Table 1. Clinical signs of patients with ARF at admission.
Table 2. Characteristics of patients according to acute kidney failure.
related to the occurrence of ARI. According to the RIFLE classification, 55 patients (63.22%) were in the Risk stage, 18 patients (20.69%) were in the injury stage and 14 patients (16.09%) in the failure stage (Table 3). All patients were placed on injectable Artesunate combined with adjuvant treatment according to the clinical presentation of the patient. Those with severe anemia were transfused with red blood cells or whole blood. The primary management of ARI was overhydration and/or forced diuresis using intravenous furosemide at a dose of 6 mg/kg/day to be divided into 3 doses. The average length of hospital stay was 8.6 ± 4.5 days with extremes of 5 to 22 days. Dialysis was reported in 15/87 (17.24%). For technical and financial reasons, only 8 patients were hemodialysed. Indications for dialysis were severe uremic syndrome in 7 cases (8.04%), fluid overload in 5 cases (5.75%) and severe hyperkalemia in 3 cases (3.45%). Complete recovery of renal function was noted in 63 patients (74%). Partial recovery of renal function was observed in 8 patients (7%) and a change to chronic renal failure in 3 patients. Thirteen patients died during hospitalization. Six on thirteen patients (6/13) of the deceased patients were at stage 3 of acute renal failure. Severe anemia (p = 0.001), massive hemoglobinuria (p = 0.002) and severe malaria neurological form (p = 0.032) were more associated with mortality.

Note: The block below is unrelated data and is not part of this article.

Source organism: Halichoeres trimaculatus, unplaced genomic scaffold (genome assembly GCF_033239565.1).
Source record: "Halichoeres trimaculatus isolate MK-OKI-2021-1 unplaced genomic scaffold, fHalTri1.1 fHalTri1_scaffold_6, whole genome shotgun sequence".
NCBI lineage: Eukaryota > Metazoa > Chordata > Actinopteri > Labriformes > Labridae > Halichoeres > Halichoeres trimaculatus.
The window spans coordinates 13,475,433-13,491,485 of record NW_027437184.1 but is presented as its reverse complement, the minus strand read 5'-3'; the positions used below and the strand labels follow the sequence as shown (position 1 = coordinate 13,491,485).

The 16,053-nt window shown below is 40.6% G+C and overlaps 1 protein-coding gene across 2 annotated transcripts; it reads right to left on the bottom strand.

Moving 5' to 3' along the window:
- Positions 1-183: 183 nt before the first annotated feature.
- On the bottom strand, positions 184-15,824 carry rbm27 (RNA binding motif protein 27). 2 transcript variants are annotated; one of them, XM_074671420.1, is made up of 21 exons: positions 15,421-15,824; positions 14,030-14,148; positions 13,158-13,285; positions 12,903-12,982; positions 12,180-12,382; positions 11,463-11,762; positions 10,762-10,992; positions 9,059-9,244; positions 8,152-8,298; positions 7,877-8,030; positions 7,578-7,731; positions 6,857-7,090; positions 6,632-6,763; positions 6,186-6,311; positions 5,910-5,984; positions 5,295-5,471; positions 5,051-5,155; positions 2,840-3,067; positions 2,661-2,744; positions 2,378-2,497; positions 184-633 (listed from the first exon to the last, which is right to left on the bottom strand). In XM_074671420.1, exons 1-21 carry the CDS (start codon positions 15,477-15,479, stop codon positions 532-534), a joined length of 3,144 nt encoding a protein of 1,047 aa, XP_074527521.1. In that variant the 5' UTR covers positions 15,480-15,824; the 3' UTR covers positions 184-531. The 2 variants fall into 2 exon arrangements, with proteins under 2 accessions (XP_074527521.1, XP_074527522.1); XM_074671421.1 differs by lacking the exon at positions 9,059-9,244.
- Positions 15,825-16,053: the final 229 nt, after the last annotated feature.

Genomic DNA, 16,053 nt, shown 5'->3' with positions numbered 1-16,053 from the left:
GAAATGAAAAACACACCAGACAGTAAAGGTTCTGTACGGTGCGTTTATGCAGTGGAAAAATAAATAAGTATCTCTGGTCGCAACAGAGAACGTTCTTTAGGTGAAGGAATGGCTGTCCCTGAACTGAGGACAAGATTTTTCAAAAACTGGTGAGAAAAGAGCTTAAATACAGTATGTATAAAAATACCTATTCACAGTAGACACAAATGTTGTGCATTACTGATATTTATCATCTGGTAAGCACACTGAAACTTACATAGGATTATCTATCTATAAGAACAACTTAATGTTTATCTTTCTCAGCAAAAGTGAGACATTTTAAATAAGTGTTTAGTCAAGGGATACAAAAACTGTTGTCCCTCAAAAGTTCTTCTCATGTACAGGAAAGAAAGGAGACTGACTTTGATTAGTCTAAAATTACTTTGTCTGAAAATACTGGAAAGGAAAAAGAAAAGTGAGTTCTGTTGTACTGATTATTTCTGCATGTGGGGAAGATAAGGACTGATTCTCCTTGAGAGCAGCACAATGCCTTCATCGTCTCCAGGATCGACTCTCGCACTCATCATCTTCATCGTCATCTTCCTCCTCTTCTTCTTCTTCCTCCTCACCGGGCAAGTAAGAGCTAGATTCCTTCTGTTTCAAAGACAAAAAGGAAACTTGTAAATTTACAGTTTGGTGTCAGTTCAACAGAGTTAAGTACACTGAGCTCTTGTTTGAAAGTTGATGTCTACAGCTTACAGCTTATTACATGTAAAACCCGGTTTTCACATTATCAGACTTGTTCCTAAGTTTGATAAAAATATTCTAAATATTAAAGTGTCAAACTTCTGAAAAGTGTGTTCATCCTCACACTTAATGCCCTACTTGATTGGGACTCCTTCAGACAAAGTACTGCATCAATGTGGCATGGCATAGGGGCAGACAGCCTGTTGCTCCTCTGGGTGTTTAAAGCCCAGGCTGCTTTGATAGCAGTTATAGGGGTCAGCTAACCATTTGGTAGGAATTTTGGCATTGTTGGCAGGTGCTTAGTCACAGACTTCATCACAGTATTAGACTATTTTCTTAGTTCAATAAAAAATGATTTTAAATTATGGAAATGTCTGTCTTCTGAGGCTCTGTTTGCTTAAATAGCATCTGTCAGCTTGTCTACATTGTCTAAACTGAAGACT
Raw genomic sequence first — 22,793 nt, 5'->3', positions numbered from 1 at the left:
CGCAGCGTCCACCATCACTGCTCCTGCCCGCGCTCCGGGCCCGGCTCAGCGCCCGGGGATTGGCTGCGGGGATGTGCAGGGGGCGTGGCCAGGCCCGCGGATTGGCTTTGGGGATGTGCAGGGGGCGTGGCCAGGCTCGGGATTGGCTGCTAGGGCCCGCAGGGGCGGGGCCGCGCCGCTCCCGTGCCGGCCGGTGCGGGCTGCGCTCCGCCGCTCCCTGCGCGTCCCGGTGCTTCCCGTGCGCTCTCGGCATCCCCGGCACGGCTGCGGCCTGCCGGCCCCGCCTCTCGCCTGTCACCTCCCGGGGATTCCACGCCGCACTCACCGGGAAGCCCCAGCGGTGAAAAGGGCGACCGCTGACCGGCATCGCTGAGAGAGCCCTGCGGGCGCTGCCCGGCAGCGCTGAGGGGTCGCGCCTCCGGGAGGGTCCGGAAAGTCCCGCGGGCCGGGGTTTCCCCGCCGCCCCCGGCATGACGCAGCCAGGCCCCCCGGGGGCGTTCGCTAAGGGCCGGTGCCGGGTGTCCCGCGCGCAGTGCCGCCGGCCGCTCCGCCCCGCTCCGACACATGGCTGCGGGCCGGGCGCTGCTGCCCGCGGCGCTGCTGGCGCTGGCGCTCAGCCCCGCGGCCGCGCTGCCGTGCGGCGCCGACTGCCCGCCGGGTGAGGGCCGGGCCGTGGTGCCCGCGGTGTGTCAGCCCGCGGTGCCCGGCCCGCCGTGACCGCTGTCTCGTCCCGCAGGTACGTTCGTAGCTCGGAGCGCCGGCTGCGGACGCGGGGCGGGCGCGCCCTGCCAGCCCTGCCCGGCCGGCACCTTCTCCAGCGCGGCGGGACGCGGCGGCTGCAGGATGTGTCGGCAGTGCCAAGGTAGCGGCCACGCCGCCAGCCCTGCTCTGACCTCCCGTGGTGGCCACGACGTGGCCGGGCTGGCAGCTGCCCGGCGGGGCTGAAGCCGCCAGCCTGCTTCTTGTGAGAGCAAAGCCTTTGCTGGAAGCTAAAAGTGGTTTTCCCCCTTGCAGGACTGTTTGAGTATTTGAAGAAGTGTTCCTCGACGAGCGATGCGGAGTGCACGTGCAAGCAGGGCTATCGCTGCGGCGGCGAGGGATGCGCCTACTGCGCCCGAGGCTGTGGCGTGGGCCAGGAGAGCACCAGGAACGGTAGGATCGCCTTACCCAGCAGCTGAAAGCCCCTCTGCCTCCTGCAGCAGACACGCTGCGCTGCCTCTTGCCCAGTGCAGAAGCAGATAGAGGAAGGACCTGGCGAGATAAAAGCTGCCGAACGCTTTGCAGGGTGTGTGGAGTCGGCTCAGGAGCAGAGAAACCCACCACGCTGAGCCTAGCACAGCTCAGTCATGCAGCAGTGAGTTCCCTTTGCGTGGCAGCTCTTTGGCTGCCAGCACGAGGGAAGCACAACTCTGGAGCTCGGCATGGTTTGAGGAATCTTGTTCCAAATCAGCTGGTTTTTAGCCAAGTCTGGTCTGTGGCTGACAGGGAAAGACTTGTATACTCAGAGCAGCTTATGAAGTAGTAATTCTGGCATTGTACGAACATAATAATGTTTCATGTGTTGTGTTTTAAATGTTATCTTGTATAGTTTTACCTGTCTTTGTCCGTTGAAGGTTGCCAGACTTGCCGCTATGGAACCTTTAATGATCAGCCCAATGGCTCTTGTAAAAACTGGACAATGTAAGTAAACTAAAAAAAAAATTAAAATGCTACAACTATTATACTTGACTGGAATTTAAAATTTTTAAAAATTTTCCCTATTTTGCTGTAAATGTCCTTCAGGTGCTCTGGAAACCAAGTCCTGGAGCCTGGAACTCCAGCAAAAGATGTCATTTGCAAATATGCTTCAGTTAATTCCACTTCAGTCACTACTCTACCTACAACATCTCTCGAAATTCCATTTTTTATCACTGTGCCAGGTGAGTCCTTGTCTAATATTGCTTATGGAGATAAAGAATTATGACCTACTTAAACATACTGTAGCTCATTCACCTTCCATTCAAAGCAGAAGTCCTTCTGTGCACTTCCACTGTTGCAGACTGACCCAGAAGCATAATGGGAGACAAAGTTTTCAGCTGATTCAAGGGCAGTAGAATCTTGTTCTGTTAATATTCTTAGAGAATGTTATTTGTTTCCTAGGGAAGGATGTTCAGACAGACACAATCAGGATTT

Acute renal failure is one of the serious complications of malaria. Our study showed that ARI in severe childhood malaria was more common in males, the majority of patients were older than 5 years. Hemoglobinuria and anemic forms were more associated with the occurrence of ARI. Patient’s mortality in our study, was 14.94%. This mortality is greater during severe malaria neurological form and massive hemoglobinuria and severe malaria neurological form. The incidence of ARI due to malaria in adults in some series was around 6%   .
Table 3. Prognostic factors of severe malaria and ARF.